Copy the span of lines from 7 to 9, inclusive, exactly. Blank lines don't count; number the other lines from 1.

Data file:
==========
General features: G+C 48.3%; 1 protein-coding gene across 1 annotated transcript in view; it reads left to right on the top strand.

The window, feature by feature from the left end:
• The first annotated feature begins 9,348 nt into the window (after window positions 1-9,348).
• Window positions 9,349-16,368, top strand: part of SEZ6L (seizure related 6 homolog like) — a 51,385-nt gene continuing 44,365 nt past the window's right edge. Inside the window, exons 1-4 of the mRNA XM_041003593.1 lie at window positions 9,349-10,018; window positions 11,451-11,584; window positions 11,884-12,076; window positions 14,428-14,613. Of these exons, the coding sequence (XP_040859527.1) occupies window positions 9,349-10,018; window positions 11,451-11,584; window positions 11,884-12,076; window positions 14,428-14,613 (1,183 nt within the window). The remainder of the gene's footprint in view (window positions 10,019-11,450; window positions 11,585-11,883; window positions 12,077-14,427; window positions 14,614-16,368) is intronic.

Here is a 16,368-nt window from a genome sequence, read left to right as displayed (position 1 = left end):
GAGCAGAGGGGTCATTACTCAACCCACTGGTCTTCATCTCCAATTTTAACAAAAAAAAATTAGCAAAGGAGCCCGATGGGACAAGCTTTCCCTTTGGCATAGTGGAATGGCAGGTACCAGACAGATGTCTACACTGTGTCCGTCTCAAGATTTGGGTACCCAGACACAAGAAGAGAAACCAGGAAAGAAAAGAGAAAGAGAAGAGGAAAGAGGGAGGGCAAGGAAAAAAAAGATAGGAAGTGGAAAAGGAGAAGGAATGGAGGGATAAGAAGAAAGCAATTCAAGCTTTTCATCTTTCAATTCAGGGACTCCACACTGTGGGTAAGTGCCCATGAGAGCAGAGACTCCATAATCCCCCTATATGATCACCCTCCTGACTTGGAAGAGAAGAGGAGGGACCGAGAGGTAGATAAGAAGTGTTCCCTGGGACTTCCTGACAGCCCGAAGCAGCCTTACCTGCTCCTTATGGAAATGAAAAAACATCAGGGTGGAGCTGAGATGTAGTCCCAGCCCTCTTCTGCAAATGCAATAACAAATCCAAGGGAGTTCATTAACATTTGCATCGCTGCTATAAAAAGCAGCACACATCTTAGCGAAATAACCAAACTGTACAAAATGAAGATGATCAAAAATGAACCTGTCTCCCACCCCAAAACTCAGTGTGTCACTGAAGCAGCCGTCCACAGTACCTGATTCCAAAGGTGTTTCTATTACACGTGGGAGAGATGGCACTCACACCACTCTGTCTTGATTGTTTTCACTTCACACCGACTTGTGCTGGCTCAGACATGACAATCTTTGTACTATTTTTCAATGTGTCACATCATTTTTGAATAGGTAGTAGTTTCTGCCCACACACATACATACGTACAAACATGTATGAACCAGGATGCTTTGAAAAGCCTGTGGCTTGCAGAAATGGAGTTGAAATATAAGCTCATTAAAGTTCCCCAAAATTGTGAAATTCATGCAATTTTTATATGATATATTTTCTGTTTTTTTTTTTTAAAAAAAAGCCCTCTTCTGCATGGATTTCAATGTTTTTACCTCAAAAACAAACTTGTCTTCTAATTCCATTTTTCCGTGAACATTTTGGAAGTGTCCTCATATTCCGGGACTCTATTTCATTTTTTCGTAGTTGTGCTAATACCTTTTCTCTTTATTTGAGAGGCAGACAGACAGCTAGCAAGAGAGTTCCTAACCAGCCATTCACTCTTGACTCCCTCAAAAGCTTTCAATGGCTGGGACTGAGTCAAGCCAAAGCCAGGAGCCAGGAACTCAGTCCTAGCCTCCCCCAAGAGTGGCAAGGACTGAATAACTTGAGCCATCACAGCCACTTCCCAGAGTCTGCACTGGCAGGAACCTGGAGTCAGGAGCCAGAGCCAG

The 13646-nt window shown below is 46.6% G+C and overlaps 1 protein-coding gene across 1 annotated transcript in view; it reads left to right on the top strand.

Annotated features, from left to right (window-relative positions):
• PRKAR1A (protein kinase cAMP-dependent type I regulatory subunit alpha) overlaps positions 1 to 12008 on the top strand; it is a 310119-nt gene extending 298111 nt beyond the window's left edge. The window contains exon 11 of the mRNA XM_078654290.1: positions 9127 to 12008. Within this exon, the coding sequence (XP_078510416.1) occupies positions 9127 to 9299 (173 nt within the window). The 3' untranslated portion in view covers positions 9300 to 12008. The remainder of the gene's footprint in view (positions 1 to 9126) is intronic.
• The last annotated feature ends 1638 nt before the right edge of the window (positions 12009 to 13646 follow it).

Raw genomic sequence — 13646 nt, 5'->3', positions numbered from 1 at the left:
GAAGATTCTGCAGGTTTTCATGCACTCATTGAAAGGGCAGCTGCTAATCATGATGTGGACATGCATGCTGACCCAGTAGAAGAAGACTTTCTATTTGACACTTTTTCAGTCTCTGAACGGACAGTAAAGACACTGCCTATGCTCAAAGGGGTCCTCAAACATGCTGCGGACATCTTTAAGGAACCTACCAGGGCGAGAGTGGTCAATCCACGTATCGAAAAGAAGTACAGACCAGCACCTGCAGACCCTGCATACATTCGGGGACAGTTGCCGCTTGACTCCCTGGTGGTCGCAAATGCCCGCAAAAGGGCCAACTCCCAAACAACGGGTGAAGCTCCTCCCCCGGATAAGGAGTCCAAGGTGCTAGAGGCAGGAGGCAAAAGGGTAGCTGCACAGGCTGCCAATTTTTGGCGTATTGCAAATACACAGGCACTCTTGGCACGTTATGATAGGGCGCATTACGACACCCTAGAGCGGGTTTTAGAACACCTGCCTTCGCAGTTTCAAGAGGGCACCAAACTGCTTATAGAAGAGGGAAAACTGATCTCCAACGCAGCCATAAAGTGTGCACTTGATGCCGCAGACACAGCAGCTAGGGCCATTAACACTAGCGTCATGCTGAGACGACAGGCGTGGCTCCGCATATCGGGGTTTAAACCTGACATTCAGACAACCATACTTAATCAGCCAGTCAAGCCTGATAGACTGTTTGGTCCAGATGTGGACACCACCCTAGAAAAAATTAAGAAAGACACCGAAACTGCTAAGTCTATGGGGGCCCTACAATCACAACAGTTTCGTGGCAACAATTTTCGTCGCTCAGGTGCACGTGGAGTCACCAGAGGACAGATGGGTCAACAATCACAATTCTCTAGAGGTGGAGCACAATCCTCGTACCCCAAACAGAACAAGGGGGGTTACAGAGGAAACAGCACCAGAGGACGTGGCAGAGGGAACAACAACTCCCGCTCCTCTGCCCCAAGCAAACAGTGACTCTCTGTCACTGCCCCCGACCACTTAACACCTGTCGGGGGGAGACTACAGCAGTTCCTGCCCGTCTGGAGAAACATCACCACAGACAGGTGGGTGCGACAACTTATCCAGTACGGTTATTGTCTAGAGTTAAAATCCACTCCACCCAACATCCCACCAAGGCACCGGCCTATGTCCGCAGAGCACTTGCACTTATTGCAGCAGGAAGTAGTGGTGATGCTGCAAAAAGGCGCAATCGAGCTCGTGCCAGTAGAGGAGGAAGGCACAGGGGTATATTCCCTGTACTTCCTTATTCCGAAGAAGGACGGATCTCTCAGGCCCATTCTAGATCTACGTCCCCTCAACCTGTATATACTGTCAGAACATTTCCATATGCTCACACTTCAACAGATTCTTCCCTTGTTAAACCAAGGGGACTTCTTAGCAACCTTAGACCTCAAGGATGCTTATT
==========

The 13646-nt window shown below is 46.6% G+C and overlaps 1 protein-coding gene across 1 annotated transcript in view; it reads left to right on the top strand.

Annotated features, from left to right (window-relative positions):
• PRKAR1A (protein kinase cAMP-dependent type I regulatory subunit alpha) overlaps positions 1 to 12008 on the top strand; it is a 310119-nt gene extending 298111 nt beyond the window's left edge. The window contains exon 11 of the mRNA XM_078654290.1: positions 9127 to 12008. Within this exon, the coding sequence (XP_078510416.1) occupies positions 9127 to 9299 (173 nt within the window). The 3' untranslated portion in view covers positions 9300 to 12008. The remainder of the gene's footprint in view (positions 1 to 9126) is intronic.